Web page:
The New Jeffersonian is a personal website whose principal topics are history, politics, and photography. It offers an independent meta-analysis of American politics, exploring how the nation’s political traditions relate to the political discourse and realities of the day. Artifacts and old photographs furnish excuses for posts on subjects as diverse as Ferris wheels, ice-skating, inaugurations, corruption, and ladies’ clothing. In its early years, this blog was published under the title Our Polity.
The site’s new title derives from the idea that Thomas Jefferson’s political legacy remains an indispensable touchstone for our time. As a public figure, Jefferson promulgated a revolutionary ideal of equality and self-determination when he penned the Declaration of Independence. As a creature of the Enlightenment, he embraced scientific inquiry and believed that knowledge was a precious common good essential to the betterment of society. As a politician, he inspired and encouraged a broader range of Americans to become involved politics. He sought to quell partisan rancor with the balm of patriotism when he famously declared “We are all democrats; we are all republicans.”
Jefferson labored throughout his life to expand the nation’s investment in the economic well-being and character of ordinary Americans, a project he saw as essential to the success and character of the American republic. Citizens needed economic independence and education in order to fulfill their political role capably. Jefferson was an architect of the system of land distribution adopted around the time of the Founding that ensured the US would become a nation of small property-holders. He championed the cause of civic education. He loved big projects such as the Lewis and Clark expedition and the Louisiana Purchase because they promised to confer general benefits on all Americans; in that respect, he pioneered a notion of a smart active government (not a welfare state) that we would do well to harken back to.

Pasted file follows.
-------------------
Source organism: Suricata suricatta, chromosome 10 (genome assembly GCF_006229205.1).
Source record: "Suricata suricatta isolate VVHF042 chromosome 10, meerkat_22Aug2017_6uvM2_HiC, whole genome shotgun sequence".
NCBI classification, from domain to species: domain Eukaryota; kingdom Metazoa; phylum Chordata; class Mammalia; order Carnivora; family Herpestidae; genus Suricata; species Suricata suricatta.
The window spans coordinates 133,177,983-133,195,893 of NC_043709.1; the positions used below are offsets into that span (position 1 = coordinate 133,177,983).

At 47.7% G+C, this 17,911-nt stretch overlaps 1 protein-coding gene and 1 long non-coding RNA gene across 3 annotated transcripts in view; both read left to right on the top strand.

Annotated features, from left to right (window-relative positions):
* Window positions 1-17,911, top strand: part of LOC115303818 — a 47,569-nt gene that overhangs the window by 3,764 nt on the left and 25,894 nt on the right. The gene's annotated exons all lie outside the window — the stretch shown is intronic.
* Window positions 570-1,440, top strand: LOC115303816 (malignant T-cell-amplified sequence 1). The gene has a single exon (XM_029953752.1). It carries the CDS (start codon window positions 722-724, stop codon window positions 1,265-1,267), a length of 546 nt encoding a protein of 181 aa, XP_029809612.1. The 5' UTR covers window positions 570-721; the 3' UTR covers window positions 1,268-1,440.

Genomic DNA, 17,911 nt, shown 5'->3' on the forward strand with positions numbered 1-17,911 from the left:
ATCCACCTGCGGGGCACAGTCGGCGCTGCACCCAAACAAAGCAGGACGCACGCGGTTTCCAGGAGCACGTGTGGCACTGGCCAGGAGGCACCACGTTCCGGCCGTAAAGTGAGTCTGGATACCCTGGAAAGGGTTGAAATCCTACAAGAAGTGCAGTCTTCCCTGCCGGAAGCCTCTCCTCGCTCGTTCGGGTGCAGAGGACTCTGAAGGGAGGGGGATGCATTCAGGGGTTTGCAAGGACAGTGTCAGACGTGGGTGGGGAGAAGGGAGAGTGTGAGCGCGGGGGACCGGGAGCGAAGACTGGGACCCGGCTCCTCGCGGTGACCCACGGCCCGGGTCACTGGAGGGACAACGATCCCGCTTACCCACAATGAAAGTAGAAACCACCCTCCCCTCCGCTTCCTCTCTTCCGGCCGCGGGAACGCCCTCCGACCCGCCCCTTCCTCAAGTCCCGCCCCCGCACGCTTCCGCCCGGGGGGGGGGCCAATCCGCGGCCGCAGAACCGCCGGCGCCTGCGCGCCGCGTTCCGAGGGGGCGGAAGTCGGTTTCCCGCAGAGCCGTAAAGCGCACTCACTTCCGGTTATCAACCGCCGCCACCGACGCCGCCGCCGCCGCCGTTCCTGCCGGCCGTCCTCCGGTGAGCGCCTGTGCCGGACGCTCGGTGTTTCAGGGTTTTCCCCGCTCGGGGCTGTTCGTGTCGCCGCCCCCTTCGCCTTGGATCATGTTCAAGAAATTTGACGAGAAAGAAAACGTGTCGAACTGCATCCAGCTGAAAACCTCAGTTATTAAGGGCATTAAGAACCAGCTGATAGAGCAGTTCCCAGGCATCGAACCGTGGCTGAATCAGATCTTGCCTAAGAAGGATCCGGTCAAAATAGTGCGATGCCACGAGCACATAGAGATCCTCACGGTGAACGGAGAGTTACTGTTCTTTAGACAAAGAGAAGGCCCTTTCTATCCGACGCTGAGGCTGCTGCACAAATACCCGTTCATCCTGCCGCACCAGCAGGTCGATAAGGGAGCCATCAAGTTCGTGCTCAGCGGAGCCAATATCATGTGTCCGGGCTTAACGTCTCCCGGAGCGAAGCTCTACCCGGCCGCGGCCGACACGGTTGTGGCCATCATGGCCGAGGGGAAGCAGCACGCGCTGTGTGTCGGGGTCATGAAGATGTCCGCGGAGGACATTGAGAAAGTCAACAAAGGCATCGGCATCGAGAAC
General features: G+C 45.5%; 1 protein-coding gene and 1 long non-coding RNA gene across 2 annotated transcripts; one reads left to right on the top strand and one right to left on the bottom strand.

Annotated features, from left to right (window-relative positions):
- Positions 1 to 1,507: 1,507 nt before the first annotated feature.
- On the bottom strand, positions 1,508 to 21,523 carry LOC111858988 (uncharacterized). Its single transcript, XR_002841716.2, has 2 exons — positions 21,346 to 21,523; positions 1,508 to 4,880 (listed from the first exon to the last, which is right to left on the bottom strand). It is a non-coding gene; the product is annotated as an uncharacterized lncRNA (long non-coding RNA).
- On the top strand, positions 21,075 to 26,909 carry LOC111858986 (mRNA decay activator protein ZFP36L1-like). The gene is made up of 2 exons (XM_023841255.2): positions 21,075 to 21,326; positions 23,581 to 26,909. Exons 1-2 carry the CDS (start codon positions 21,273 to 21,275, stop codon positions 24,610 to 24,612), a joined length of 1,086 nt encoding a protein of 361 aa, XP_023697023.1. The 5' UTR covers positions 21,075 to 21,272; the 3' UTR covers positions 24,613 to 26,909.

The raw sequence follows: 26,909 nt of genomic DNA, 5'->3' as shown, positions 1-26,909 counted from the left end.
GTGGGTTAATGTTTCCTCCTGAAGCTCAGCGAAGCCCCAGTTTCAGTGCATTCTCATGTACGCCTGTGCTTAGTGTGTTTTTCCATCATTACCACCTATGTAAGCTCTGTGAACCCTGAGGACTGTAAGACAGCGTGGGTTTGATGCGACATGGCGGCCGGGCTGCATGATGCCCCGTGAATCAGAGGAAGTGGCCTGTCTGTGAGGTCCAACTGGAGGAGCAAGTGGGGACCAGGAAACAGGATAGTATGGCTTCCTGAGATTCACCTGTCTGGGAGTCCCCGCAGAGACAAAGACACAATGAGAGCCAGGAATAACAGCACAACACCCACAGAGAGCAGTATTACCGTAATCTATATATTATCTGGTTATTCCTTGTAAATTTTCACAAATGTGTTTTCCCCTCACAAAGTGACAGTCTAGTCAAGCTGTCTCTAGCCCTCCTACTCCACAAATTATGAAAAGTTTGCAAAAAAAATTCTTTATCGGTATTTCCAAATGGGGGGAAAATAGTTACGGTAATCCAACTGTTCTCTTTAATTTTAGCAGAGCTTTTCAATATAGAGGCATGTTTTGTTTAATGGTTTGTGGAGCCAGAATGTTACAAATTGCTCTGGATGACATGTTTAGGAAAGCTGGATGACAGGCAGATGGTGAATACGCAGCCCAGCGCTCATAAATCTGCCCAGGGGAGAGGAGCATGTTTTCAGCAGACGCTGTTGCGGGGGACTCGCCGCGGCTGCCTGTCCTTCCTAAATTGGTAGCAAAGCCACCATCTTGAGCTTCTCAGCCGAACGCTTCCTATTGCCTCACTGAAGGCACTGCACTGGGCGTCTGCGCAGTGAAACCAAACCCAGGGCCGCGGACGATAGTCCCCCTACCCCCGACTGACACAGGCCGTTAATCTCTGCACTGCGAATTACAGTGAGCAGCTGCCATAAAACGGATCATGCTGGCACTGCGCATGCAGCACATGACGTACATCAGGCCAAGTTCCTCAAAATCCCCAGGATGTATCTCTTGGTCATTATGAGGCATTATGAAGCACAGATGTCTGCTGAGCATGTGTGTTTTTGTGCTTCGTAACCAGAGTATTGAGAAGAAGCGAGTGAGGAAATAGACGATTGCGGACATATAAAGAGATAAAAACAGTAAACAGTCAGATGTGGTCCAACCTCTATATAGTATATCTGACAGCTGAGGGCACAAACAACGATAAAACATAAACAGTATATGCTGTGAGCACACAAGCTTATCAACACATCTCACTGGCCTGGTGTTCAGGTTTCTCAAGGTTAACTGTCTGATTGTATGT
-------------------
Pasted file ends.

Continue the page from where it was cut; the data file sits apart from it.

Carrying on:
A unique web of loyalties and associations defines our political identity while binding us together, sometimes uncomfortably. The emotional elements of our political life sustain our attachment to this place and its politics when we might otherwise feel only cynicism or outright dislike. The New Jeffersonian includes posts about travel, the arts, music, and the countryside in the hope of refreshing and strengthening the essence of these bonds.
Susan Barsy is a child of the Midwest who has lived for periods in Boston, Austin, and Washington DC. She holds a PhD with distinction from the University of Chicago, is a specialist in 19th-century American political history, and lives with her husband on Chicago’s North Side. For more on her motives, read the post Lay It on the Fire or the early post Why.
She is the co-editor, with Albert J. Beveridge III, of The Chronicle of Catherine Eddy Beveridge: An American Girl Travels into the Twentieth Century (2005; credited as Susan Radomsky).
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